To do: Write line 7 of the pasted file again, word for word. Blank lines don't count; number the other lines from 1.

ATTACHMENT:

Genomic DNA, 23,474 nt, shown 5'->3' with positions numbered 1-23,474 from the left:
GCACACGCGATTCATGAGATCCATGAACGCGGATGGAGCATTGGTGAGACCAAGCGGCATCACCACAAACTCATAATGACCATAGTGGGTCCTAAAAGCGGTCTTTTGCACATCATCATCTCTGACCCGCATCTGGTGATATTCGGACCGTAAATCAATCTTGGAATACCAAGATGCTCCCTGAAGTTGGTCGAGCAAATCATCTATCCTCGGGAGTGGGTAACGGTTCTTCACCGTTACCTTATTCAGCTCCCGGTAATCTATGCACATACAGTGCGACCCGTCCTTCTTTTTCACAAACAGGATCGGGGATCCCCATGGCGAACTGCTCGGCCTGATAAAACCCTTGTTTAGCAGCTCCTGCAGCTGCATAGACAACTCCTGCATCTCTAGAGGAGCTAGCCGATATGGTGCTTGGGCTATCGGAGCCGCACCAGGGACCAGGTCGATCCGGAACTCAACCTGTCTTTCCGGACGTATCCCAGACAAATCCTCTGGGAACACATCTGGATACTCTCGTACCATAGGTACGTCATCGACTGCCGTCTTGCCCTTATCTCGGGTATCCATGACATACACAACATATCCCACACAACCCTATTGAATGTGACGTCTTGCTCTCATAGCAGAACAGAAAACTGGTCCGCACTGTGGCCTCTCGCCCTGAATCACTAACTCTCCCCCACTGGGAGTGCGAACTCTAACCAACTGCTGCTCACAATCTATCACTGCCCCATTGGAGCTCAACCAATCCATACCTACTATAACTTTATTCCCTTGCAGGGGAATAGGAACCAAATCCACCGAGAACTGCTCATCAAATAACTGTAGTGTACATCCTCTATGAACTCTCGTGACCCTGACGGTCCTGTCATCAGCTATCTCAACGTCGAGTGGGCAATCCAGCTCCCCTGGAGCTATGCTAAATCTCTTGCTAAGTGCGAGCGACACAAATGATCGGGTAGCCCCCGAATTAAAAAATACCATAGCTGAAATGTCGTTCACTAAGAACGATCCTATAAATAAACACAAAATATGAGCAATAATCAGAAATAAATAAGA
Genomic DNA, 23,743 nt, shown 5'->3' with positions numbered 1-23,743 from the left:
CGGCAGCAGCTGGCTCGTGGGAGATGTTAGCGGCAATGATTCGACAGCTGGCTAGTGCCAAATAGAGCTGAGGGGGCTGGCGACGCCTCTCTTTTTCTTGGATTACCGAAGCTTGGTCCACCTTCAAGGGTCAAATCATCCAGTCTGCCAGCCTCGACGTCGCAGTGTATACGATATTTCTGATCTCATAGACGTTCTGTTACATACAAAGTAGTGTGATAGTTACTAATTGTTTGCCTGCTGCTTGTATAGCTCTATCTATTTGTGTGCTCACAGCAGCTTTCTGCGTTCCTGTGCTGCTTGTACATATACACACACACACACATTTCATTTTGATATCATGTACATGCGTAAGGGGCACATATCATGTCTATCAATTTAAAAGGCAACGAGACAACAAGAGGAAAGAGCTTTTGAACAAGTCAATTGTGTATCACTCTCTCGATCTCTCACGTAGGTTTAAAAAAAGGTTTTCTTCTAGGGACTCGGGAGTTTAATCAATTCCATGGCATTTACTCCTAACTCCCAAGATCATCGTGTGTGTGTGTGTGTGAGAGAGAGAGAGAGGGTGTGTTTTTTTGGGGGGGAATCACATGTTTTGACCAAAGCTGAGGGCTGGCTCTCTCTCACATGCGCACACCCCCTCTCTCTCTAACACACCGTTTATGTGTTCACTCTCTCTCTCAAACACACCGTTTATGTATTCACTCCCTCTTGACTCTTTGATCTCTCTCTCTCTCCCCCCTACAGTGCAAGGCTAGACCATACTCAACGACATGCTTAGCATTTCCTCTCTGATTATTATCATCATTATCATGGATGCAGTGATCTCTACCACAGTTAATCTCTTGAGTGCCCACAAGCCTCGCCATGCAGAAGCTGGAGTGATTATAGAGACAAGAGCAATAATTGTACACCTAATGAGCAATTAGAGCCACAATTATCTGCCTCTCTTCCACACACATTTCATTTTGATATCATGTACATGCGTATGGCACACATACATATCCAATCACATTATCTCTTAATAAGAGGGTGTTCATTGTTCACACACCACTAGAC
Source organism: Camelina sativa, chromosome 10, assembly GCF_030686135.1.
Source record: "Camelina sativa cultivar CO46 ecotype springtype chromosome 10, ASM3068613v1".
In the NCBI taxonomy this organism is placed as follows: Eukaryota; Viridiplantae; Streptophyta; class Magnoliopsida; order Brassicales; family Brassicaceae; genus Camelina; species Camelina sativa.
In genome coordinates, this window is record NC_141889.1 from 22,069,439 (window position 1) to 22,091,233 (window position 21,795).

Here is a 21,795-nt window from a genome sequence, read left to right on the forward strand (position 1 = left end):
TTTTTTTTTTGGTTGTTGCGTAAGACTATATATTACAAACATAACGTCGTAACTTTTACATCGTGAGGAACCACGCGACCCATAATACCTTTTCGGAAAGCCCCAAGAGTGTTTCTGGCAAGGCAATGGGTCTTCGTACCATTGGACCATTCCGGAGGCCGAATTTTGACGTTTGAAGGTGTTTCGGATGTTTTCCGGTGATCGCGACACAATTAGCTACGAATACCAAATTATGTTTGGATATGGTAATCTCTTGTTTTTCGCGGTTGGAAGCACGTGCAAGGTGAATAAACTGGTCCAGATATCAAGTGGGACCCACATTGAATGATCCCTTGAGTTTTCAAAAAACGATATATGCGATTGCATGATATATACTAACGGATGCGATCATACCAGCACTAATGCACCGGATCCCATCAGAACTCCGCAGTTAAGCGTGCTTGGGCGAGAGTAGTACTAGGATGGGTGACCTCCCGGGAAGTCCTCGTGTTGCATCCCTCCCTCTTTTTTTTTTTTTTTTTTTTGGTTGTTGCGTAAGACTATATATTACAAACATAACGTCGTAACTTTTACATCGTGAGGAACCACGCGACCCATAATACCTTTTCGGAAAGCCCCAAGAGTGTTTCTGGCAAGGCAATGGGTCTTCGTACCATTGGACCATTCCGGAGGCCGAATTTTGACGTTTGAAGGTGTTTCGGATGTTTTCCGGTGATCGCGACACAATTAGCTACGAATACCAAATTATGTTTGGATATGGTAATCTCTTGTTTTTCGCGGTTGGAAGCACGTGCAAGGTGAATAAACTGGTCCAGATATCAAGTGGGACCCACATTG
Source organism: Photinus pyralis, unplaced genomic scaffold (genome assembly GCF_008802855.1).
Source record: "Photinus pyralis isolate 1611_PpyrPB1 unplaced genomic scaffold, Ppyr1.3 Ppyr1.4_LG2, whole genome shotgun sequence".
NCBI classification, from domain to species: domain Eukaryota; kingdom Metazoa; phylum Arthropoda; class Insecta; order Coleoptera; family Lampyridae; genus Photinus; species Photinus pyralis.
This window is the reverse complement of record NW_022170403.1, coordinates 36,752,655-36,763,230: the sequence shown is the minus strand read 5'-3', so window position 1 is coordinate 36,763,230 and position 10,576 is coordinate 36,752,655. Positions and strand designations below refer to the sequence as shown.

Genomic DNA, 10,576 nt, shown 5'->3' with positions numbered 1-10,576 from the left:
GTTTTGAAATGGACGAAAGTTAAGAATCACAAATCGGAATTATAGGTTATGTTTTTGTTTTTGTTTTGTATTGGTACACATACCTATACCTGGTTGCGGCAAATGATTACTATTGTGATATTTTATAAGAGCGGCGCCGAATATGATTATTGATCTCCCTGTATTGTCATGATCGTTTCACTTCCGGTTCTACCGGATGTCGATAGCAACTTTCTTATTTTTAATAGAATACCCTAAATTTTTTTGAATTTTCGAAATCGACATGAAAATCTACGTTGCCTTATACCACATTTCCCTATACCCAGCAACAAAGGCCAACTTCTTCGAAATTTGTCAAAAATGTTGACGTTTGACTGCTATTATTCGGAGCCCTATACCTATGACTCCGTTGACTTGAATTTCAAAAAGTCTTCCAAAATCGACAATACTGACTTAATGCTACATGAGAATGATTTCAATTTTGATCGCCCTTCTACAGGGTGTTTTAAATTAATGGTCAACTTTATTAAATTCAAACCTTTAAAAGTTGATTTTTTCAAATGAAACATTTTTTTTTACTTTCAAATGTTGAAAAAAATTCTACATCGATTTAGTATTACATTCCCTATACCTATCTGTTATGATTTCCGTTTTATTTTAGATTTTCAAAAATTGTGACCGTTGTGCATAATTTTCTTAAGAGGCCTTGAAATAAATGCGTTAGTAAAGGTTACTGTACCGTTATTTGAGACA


In the NCBI taxonomy this organism is placed as follows: Eukaryota; Viridiplantae; Streptophyta; class Magnoliopsida; order Brassicales; family Brassicaceae; genus Camelina; species Camelina sativa.